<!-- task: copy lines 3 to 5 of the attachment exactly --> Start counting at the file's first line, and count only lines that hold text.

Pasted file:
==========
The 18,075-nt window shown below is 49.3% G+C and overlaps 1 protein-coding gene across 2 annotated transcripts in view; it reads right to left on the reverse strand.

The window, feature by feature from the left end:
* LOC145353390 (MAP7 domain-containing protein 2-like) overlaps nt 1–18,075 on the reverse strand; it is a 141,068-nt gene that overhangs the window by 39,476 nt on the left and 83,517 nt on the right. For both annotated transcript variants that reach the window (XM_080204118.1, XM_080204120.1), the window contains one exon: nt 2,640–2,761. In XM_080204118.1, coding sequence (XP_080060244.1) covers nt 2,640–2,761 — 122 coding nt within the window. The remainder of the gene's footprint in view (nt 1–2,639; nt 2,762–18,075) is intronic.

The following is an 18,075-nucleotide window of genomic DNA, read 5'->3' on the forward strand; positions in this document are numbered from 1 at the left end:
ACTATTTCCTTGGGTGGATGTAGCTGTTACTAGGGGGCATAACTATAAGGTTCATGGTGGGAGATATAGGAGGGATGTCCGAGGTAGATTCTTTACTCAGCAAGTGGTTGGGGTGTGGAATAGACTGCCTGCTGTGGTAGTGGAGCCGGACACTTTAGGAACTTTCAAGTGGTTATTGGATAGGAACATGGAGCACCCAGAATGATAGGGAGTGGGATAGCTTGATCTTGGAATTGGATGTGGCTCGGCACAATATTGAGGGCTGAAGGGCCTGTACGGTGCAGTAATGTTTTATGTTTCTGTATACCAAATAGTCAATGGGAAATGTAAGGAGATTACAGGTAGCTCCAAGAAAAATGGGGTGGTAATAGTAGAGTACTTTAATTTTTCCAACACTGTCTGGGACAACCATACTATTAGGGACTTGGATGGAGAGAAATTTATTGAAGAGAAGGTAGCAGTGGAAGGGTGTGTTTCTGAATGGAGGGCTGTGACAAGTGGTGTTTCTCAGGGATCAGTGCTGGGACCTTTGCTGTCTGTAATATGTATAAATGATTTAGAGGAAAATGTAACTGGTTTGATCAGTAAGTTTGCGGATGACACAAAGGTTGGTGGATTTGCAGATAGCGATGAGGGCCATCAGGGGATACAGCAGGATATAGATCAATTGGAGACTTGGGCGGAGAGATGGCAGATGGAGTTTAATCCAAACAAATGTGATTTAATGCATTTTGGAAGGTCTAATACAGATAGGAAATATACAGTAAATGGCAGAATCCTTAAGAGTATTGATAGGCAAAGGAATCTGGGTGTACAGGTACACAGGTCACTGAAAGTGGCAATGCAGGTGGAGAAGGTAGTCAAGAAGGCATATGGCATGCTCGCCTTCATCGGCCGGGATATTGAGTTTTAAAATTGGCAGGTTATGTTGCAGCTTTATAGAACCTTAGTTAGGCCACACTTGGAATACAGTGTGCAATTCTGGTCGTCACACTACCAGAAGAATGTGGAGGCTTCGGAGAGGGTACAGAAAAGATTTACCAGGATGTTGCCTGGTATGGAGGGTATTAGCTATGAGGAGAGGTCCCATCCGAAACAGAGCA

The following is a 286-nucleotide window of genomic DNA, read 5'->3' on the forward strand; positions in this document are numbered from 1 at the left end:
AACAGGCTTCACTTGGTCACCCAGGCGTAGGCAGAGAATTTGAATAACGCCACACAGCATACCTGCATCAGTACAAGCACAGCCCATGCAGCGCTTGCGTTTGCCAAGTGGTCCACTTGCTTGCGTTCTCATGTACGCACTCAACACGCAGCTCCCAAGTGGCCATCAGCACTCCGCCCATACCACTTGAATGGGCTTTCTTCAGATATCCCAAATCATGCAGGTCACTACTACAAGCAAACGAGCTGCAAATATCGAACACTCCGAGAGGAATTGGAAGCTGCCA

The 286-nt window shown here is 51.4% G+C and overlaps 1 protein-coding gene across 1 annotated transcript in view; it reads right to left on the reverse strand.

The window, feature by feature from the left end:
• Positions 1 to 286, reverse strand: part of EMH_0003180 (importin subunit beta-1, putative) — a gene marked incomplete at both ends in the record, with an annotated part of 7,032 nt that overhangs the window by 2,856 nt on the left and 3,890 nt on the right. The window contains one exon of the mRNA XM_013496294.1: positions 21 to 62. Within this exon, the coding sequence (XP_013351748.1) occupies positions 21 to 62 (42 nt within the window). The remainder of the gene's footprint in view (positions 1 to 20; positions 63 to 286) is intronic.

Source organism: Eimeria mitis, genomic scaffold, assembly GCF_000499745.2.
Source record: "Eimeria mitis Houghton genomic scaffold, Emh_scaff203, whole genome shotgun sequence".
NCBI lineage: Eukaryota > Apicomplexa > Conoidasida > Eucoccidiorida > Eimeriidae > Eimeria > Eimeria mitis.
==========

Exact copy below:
* LOC145353390 (MAP7 domain-containing protein 2-like) overlaps nt 1–18,075 on the reverse strand; it is a 141,068-nt gene that overhangs the window by 39,476 nt on the left and 83,517 nt on the right. For both annotated transcript variants that reach the window (XM_080204118.1, XM_080204120.1), the window contains one exon: nt 2,640–2,761. In XM_080204118.1, coding sequence (XP_080060244.1) covers nt 2,640–2,761 — 122 coding nt within the window. The remainder of the gene's footprint in view (nt 1–2,639; nt 2,762–18,075) is intronic.

The following is an 18,075-nucleotide window of genomic DNA, read 5'->3' on the forward strand; positions in this document are numbered from 1 at the left end:
ACTATTTCCTTGGGTGGATGTAGCTGTTACTAGGGGGCATAACTATAAGGTTCATGGTGGGAGATATAGGAGGGATGTCCGAGGTAGATTCTTTACTCAGCAAGTGGTTGGGGTGTGGAATAGACTGCCTGCTGTGGTAGTGGAGCCGGACACTTTAGGAACTTTCAAGTGGTTATTGGATAGGAACATGGAGCACCCAGAATGATAGGGAGTGGGATAGCTTGATCTTGGAATTGGATGTGGCTCGGCACAATATTGAGGGCTGAAGGGCCTGTACGGTGCAGTAATGTTTTATGTTTCTGTATACCAAATAGTCAATGGGAAATGTAAGGAGATTACAGGTAGCTCCAAGAAAAATGGGGTGGTAATAGTAGAGTACTTTAATTTTTCCAACACTGTCTGGGACAACCATACTATTAGGGACTTGGATGGAGAGAAATTTATTGAAGAGAAGGTAGCAGTGGAAGGGTGTGTTTCTGAATGGAGGGCTGTGACAAGTGGTGTTTCTCAGGGATCAGTGCTGGGACCTTTGCTGTCTGTAATATGTATAAATGATTTAGAGGAAAATGTAACTGGTTTGATCAGTAAGTTTGCGGATGACACAAAGGTTGGTGGATTTGCAGATAGCGATGAGGGCCATCAGGGGATACAGCAGGATATAGATCAATTGGAGACTTGGGCGGAGAGATGGCAGATGGAGTTTAATCCAAACAAATGTGATTTAATGCATTTTGGAAGGTCTAATACAGATAGGAAATATACAGTAAATGGCAGAATCCTTAAGAGTATTGATAGGCAAAGGAATCTGGGTGTACAGGTACACAGGTCACTGAAAGTGGCAATGCAGGTGGAGAAGGTAGTCAAGAAGGCATATGGCATGCTCGCCTTCATCGGCCGGGATATTGAGTTTTAAAATTGGCAGGTTATGTTGCAGCTTTATAGAACCTTAGTTAGGCCACACTTGGAATACAGTGTGCAATTCTGGTCGTCACACTACCAGAAGAATGTGGAGGCTTCGGAGAGGGTACAGAAAAGATTTACCAGGATGTTGCCTGGTATGGAGGGTATTAGCTATGAGGAGAGGTCCCATCCGAAACAGAGCA